Image Credit: Mitchell Haaseth/Bravo; Quantrell Colbert/Bravo; Andrew Eccles/Bravo; Adam Olszweski/BravoDespite reports that The Real Housewives of D.C. star (and infamous party crasher) Michaele Salahi will not be returning to the show’s uncertain (yet probable?) second season, Bravo insists no decision has been made regarding the D.C. installment of its record-breaking franchise. “We’ve had no discussion about a season 2 — including any casting — and won’t until the freshman season concludes. Any speculation to the contrary would be absolutely premature,” a rep for Bravo told EW. Would you still watch The Real Housewives of D.C. without Michaele? There will be no shortage of bitchiness at the hand of Cat Ommanney, who has just enough of a mix of crazy (the lady dressed up as Sarah Palin for a cocktail event!) and fame whore to keep this thing going, and I love that Stacie Turner has such utter disdain for all things beyond D.C. proper. Lynda and Mary are kind of blah, but there’s always room for somebody new, right?
Similar casting rumors have been floating around New York City, amplified after Bethenny Frankel found success with a spin-off, husband, and baby on Bethenny Getting Married?. Real Housewives of Atlanta returns in October without Lisa Wu Hartwell, and New Jersey has already announced that Danielle Staub, “the Susan Lucci of reality TV,” will not be returning next season. Yes, a lot of this is speculation, as Bravo has held information regarding casting of future seasons close to the vest, but it begs the question: Will each Housewives series continue to be successful after major casting changes? Or do these shows need that exact combination of bitchiness and cattiness that only Danielle, Bethenny, etc. can provide, in order to survive?
Bravo’s Senior Vice President for Original Programming (and charming host of the late night Watch What Happens Live) Andy Cohen explained the reasons behind the Real Housewives phenomenon to EW: “I think it’s all about the cities being really different and the women somehow being definitional of a slice-of-life in those cities,” he said. “It’s all about the characters that we cast.” In defense of the franchise and future seasons of each series, it should be noted that the original Real Housewives, focusing on the ladies of a little gated community in Orange County called Coto de Caza, has seen numerous casting changes over its five seasons. Remember, before Slade & Gretchen, it was Slade & Lauri, and before that (season 1!) it was Slade & Jo. (Even better: Can anyone remember Jo’s short-lived reality spin-off?*) In fact, of The Real Housewives of Orange County‘s season 1 cast members, four have since left the show. (Current Housewives Tamra Barney, Lynne Curtin, Gretchen Rossi, and Alexis Bellino have all been additions to the show, and, after saying goodbye to Jeana Keough last season, Vicki Gunvalson is the only stronghold from season one. Can I get a woo hoo?) And yet Orange County‘s ratings are thriving. “Last season of Orange County versus the original [season] was up something like 20 percent, which is phenomenal. So each season the city seems to grow and grow,” Cohen said. “I think the [Housewives] franchise is stronger than ever.”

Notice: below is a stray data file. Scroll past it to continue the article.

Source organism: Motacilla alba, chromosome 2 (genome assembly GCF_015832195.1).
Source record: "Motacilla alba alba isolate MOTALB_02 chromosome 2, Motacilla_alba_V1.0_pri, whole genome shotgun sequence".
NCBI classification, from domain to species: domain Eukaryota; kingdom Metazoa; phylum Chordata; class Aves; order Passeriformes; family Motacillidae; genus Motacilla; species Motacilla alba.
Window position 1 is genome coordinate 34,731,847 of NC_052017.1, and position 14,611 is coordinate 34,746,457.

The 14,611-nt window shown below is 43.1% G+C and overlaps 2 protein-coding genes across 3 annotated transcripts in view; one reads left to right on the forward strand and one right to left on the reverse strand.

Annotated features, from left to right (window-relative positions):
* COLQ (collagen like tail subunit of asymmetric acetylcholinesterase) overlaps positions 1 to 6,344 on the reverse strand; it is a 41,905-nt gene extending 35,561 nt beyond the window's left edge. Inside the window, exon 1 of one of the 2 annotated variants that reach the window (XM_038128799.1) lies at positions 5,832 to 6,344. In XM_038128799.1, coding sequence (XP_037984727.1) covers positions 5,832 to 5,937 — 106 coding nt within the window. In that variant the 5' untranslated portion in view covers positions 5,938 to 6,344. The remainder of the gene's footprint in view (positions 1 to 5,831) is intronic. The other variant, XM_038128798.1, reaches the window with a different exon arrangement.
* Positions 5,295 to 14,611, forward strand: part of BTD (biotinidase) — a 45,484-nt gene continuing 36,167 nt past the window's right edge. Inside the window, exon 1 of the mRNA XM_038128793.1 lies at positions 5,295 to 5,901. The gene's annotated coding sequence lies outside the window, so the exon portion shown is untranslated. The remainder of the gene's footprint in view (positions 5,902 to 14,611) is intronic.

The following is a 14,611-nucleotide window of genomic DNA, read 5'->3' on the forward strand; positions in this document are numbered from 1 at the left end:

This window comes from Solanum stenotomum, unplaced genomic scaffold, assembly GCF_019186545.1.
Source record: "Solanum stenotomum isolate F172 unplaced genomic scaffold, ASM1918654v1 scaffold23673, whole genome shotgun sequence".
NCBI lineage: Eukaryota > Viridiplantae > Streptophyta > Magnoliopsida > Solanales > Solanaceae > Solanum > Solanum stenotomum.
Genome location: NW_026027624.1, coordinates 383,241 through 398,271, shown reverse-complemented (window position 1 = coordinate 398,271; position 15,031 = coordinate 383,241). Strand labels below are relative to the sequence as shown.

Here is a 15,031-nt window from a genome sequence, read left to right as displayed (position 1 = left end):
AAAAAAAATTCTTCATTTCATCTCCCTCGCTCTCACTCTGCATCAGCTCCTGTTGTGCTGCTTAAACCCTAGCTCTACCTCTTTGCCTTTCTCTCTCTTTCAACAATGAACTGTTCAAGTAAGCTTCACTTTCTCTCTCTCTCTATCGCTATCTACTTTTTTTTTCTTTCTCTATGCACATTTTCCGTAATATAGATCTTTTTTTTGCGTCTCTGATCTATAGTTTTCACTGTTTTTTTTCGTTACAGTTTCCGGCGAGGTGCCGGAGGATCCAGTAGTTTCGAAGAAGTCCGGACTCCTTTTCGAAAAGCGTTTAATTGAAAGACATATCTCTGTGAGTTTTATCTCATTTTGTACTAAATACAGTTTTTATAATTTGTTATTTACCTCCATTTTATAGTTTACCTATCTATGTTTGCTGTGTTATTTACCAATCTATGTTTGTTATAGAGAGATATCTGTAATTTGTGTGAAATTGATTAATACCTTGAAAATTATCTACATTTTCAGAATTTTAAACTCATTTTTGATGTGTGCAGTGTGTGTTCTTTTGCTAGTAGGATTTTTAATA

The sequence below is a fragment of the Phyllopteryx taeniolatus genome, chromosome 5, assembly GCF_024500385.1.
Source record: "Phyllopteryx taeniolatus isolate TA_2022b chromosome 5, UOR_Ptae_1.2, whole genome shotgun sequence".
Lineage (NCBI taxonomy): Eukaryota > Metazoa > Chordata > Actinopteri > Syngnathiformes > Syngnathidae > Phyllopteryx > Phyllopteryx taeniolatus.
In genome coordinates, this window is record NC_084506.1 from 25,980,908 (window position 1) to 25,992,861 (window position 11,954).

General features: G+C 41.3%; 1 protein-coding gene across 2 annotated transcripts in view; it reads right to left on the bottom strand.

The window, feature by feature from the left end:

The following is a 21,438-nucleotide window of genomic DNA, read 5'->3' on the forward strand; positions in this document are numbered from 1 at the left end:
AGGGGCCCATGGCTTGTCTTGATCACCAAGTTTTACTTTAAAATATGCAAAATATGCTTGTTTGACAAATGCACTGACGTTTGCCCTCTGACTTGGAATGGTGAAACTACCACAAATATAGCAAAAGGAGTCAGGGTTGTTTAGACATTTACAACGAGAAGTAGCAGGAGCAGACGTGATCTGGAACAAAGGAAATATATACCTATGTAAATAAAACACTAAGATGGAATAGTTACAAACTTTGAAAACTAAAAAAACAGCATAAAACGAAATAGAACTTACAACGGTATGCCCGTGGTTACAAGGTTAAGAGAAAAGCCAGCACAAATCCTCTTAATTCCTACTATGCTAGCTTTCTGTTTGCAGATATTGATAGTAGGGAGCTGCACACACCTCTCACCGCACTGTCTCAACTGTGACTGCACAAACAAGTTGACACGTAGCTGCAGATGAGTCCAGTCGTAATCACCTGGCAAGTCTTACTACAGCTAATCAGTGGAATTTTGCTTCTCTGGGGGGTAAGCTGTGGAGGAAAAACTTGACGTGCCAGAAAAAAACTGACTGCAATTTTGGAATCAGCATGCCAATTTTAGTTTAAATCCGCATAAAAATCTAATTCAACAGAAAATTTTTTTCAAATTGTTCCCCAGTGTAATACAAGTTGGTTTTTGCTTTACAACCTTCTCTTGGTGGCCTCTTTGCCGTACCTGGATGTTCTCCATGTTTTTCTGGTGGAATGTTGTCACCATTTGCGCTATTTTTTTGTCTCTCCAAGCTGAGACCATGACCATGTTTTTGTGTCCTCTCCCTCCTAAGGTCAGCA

New Jersey isn’t as scenic as Southern California, nor as glamorous as New York City, so having a character with a rap sheet the length of the Garden State Parkway and a woman who proved she can quickly and easily lose her temper (even if it’s at the expense of Andy Cohen) certainly didn’t hurt its chances of success. New York City proved that no one shies away from taking sides in a good old-fashioned cat fight (Team Bethenny vs. Team Jill — will this ever be resolved?), so a Bethenny-less season may be a bit boring, albeit drama-free. As long as Kim Zolciak keeps releasing songs like this, the future of Atlanta is safe. But with the constant change-over in Orange County, it seems like the sunny surroundings, and repetitive plot lines of shopping, spa party, ladies trip, shopping, boat rides, shopping, connect most with viewers. Will D.C.’s politics and power-hungry mentality be the same? Or will the absence of the ultimate social climber Michaele Salahi bring it down?
So I ask you, PopWatchers: What’s your explanation for this Real Housewives phenomenon we’re currently living in? Does the city make the show, or do the women make the city? Do casting rumors make you scared about the future of your guiltiest reality show pleasure? Years from now when we dust off our pop-culture textbooks, will 2010 be known as The Real Housewives’ banner year? Or will D.C. and Beverly Hills continue to march this franchise forward?
*It was Date My Ex: Jo & Slade, if you’ve been keeping up. And now excuse me as I crawl inside a hole destined to a lifetime of isolation and Real Housewives episodes on repeat.